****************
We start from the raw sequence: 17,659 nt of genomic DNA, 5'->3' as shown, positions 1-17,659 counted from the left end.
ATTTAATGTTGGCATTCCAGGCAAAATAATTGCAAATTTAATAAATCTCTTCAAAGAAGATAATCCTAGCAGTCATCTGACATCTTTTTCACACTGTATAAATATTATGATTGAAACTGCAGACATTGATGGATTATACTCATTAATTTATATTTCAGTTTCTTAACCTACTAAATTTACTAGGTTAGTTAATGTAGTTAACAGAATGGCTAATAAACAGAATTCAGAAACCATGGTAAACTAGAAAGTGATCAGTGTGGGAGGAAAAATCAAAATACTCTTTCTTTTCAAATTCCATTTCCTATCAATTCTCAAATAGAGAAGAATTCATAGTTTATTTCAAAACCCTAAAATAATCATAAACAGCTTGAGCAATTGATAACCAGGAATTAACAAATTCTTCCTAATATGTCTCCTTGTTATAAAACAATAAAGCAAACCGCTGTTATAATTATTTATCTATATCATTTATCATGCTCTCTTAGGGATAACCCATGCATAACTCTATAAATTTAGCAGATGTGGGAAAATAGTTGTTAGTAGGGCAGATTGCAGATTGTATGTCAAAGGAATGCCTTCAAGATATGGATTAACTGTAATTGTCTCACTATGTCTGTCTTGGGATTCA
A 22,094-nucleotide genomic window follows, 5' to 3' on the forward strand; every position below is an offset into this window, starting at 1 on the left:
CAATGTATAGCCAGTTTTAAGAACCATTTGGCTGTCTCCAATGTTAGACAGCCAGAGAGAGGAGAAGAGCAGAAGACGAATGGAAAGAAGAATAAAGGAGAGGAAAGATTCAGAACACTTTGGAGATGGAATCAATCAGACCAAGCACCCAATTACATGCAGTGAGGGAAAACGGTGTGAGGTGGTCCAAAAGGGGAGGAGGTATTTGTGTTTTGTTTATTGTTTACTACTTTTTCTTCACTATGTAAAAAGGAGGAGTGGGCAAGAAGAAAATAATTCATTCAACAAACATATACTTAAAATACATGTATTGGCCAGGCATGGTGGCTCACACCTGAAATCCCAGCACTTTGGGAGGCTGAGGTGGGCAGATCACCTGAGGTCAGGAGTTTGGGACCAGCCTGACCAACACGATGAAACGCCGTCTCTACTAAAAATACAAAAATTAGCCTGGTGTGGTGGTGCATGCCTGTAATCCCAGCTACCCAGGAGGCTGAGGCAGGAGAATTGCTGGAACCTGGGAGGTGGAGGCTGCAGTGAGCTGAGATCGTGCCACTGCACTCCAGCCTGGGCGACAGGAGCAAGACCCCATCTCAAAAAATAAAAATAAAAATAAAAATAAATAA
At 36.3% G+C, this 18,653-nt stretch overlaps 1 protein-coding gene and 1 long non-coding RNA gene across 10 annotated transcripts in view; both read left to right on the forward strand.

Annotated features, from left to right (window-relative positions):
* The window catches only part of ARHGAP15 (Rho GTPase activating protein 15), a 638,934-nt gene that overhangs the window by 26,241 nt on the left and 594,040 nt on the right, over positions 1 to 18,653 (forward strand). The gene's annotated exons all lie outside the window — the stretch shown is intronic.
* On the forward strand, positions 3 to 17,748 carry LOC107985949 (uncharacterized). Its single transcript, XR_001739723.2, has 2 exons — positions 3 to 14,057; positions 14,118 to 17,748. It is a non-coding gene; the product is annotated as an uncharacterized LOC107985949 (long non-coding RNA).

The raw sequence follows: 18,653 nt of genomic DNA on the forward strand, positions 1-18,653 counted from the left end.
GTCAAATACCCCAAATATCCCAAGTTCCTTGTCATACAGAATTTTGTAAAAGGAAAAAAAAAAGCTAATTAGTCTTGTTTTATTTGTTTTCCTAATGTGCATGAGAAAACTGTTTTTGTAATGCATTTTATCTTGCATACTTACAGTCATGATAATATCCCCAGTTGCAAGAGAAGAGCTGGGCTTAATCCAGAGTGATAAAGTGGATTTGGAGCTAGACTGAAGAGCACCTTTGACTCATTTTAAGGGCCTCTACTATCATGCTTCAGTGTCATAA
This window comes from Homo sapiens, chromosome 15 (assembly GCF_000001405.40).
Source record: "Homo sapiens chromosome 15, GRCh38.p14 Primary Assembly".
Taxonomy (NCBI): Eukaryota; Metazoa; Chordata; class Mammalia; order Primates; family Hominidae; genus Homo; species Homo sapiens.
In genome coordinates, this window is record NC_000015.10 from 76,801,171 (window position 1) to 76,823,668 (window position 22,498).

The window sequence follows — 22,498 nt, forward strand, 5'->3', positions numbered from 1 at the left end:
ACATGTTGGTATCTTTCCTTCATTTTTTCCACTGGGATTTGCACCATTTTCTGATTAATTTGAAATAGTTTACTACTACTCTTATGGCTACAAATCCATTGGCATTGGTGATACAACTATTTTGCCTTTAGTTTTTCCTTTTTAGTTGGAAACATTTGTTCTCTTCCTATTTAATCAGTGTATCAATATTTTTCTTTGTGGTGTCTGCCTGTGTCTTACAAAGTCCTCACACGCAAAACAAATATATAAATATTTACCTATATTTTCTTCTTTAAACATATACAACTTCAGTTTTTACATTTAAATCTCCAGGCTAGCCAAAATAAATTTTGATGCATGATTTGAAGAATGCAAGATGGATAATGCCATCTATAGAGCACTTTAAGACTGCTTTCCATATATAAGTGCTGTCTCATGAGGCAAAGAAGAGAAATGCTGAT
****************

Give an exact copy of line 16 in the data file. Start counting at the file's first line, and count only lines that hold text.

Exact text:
ACATGTTGGTATCTTTCCTTCATTTTTTCCACTGGGATTTGCACCATTTTCTGATTAATTTGAAATAGTTTACTACTACTCTTATGGCTACAAATCCATTGGCATTGGTGATACAACTATTTTGCCTTTAGTTTTTCCTTTTTAGTTGGAAACATTTGTTCTCTTCCTATTTAATCAGTGTATCAATATTTTTCTTTGTGGTGTCTGCCTGTGTCTTACAAAGTCCTCACACGCAAAACAAATATATAAATATTTACCTATATTTTCTTCTTTAAACATATACAACTTCAGTTTTTACATTTAAATCTCCAGGCTAGCCAAAATAAATTTTGATGCATGATTTGAAGAATGCAAGATGGATAATGCCATCTATAGAGCACTTTAAGACTGCTTTCCATATATAAGTGCTGTCTCATGAGGCAAAGAAGAGAAATGCTGAT